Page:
Tuesday, February 11, 2014

Conviction for Making False Statements Affirmed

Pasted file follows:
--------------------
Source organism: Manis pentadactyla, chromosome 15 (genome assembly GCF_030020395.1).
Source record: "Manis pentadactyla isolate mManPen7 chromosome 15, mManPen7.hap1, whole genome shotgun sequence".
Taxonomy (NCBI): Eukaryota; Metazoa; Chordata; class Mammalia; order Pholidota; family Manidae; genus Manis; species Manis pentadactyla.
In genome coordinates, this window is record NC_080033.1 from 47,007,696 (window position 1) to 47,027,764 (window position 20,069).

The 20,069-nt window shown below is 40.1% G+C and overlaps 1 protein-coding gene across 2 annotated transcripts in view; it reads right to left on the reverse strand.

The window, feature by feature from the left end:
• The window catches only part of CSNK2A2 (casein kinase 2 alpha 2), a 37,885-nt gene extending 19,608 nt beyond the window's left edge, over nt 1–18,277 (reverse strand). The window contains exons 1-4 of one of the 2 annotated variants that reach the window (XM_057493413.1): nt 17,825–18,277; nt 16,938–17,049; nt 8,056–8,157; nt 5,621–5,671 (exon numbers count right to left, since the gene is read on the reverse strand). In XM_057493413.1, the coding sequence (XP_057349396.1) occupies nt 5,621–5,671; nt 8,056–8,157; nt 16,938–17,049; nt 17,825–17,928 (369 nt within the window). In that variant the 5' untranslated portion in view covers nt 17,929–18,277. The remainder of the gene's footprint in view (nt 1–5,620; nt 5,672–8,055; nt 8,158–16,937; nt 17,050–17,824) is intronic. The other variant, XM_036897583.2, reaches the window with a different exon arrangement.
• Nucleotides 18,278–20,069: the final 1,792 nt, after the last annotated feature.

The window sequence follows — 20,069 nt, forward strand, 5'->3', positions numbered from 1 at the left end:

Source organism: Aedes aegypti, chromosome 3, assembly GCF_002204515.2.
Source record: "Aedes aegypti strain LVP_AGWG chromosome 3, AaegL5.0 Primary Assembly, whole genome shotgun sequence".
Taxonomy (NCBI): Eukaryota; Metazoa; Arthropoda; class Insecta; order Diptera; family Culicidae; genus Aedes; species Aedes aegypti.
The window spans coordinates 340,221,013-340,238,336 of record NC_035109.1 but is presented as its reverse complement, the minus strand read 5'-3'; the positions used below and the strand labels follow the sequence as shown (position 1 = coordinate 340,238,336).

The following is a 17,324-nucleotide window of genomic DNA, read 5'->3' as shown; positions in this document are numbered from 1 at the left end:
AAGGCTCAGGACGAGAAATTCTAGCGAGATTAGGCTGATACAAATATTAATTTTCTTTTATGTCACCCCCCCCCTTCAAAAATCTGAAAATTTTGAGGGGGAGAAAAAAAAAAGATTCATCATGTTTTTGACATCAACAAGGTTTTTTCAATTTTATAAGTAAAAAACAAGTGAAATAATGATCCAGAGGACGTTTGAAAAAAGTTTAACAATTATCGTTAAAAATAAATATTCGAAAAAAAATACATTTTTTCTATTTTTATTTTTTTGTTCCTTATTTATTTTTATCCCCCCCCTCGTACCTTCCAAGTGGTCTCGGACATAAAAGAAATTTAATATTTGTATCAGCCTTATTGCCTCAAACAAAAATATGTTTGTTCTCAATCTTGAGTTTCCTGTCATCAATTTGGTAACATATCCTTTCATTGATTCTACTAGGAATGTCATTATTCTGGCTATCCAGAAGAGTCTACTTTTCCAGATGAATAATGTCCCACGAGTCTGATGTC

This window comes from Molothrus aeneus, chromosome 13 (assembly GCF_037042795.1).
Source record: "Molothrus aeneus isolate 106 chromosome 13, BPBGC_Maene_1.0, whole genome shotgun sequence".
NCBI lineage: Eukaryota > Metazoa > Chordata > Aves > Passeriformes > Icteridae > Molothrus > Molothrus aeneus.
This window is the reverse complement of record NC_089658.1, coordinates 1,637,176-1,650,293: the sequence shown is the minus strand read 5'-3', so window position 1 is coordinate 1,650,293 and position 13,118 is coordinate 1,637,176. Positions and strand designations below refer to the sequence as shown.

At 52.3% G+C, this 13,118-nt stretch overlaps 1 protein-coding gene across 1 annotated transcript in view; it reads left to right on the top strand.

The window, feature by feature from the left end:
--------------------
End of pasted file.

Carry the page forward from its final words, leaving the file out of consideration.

U.S. v. Schulte, 2014 WL 211833 (1/21/14) (Col.) (Published) - Mr. Schulte was convicted of making a false statement to an FDA agent in violation of 18 U.S.C. ยง 1001(a). The jury had five statements to choose from, but the jury just issued a generic verdict. Plain error review applied to Mr. Schukte's claim that 2 of the five statements relied on a legally deficient theory because before the district court he only challenged the factual sufficiency of the evidence. There's a big difference between the two challenges. The conviction would stand if there was evidentiary factual support with respect to any of the statements. But if a conviction on any of the statements was legally deficient then the conviction would be overturned because juries aren't expected to be able to tell when a charge is legally deficient. The questions leading to the 2 statements were not fundamentally ambiguous given the context. The questions could be mutually understood by the questioner and the answerer. All this based on the agent's testimony and his notes, not a recording. The government presented sufficient evidence to negate Mr. Schulte's alleged understanding of an "arguably ambiguous" question. There was plenty of evidence contradicting Mr. Schulte's faulty memory claims. None of Mr. Schulte's subsequent corrections to his statement included an admission that would actually correct the falsity of the original statement. Mr. Shulte's statement was material because it was capable of misdirecting the focus of the FDA investigation from a company policy [the company was run by Mr. Schulte] to unknown activities by rogue employees. It didn't matter that his false statement didn't actually influence the FDA.